Monitoring your Performance

Hamish Mexted Business Strategy & Planning, Increasing Profit

Business owners are usually pretty good at monitoring the performance of their staff (and rectifying it with a short, sharp kick…).  On the other hand, and more often than not, they’re not quite as good at monitoring their own performance.

In short, monitoring performance means keeping an eye on the scoreboard to see if you’re progressing towards your targets, whatever they may be.

What you count as point scoring is up to you.  The important thing is making sure you keep the score – we’re not playing Kiwi Cricket.  Once you are keeping score, it’s easy to see the improvement in your business from any small tweaks or changes you make.

You could decide to keep score by monitoring your gross profit margin.  The margin you aim for is entirely dependent on you and your business.  We’ve seen large firms with gross profits up to 65%, with some smaller firms down around 35% (the average would be around 55%).

A number of factors will influence your targeted profit margin.  A large business may receive better prices from suppliers, meaning they have a higher margin.  On the other hand you may focus solely on new builds, which has different margins from business focusing on commercial work.

Measuring profit margin might not be your thing.  If lifestyle is important, measure the number of days you take off (and I mean days you take completely off…not “off” where you’re in the office doing paperwork).  If customer satisfaction is important, count the number of repeat customers you get, or the number of referrals from existing customers you receive each month.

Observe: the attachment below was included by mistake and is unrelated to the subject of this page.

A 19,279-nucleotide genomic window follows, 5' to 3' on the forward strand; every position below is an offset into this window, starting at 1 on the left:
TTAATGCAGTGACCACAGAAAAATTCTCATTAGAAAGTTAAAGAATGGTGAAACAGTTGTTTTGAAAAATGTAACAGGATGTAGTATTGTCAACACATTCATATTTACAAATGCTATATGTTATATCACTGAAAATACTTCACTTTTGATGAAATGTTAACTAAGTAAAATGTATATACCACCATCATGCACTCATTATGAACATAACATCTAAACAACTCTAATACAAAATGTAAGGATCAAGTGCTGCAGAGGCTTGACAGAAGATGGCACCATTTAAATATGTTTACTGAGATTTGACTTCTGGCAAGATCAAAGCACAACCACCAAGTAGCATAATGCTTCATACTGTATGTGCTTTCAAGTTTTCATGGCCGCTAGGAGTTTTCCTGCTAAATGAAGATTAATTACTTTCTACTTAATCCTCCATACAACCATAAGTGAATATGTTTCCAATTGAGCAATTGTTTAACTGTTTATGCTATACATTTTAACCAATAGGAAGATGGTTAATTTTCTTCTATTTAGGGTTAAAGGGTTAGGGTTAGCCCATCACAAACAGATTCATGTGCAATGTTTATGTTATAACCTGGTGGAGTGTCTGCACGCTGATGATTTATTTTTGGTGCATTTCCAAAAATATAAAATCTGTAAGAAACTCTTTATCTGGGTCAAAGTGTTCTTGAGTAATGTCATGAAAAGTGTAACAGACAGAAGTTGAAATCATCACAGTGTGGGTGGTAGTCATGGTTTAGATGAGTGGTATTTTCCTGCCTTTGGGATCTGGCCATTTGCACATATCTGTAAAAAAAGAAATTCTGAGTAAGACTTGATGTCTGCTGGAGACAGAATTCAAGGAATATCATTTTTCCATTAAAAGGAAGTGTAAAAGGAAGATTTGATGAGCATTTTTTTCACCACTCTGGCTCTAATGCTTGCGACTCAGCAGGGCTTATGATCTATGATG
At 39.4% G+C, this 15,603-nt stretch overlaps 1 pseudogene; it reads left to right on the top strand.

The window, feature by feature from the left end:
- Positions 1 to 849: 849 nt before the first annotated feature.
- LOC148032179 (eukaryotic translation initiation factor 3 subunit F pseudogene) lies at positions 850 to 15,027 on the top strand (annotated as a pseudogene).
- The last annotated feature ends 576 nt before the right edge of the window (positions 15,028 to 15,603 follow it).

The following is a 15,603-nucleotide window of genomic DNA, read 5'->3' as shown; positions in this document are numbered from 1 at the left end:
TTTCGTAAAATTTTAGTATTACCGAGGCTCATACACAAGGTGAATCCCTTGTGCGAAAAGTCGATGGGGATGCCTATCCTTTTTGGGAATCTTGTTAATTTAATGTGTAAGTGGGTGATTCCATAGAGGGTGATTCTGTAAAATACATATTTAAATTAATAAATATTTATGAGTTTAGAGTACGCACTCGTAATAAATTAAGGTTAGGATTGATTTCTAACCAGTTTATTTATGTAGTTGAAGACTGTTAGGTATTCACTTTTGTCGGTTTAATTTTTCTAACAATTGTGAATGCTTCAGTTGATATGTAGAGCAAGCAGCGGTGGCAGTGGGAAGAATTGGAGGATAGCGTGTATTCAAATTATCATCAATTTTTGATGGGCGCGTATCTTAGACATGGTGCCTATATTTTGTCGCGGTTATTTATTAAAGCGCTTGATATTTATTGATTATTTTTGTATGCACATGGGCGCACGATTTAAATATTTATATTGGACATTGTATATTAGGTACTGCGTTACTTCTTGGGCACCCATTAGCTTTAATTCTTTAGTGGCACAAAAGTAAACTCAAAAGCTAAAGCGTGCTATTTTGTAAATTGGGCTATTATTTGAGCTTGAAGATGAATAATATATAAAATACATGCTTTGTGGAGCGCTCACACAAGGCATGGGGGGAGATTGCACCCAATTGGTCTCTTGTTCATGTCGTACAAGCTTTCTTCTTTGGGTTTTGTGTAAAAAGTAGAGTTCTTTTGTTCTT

Alternatively, you might prefer to keep tabs on your cashflow and how easily you’re able to pay the wages and creditors.  To measure this you could simply count the number of times you go into overdraft, or calculate the average time people take to pay you.

What you see as winning may be completely different to the next business.  The main thing is keeping the score and coming up with an achievable but challenging target to aim for.

Once you’ve got your target, and have measured where you’re at, you can start making changes to improve your business.  Say you’re measuring the average time people take to pay you.  Say it’s currently sitting at 35 days.  You then decide to charge interest on all payments after 14 days of invoice.  If this brings your average down to 30 days the new policy is obviously a success.  The key is measurement and having a target to aim for.

There are a few places you can go for help with setting your targets.  Firstly, the IRD provide statistics on certain industries.  There’s also Statistics New Zealand who has a bunch of tools to help you understand your customers, competition and more.

Your other ‘go-to’ should be your accountant.   If you’re working with the right one, they can work with you to develop the right targets, and set your goal at a level appropriate to your business based on what your competition is doing.

Your accountant can also help you with the next trick – creating systems to measure quickly and painlessly the things you need to keep score of.  These systems might include your accounting system (we recommend Xero), and customer surveys asking every customer how they heard of you.  So long as measurement is easy you’ll do it more often, and if you’re doing it more often you’ll hold yourself accountable to your targets.

To really get your business humming, the first step is to figure out what succeeding is to you.  From there you need to set high yet achievable targets to aim for.  This, with a good system for keeping score will help you get your business humming and keep your performance on track.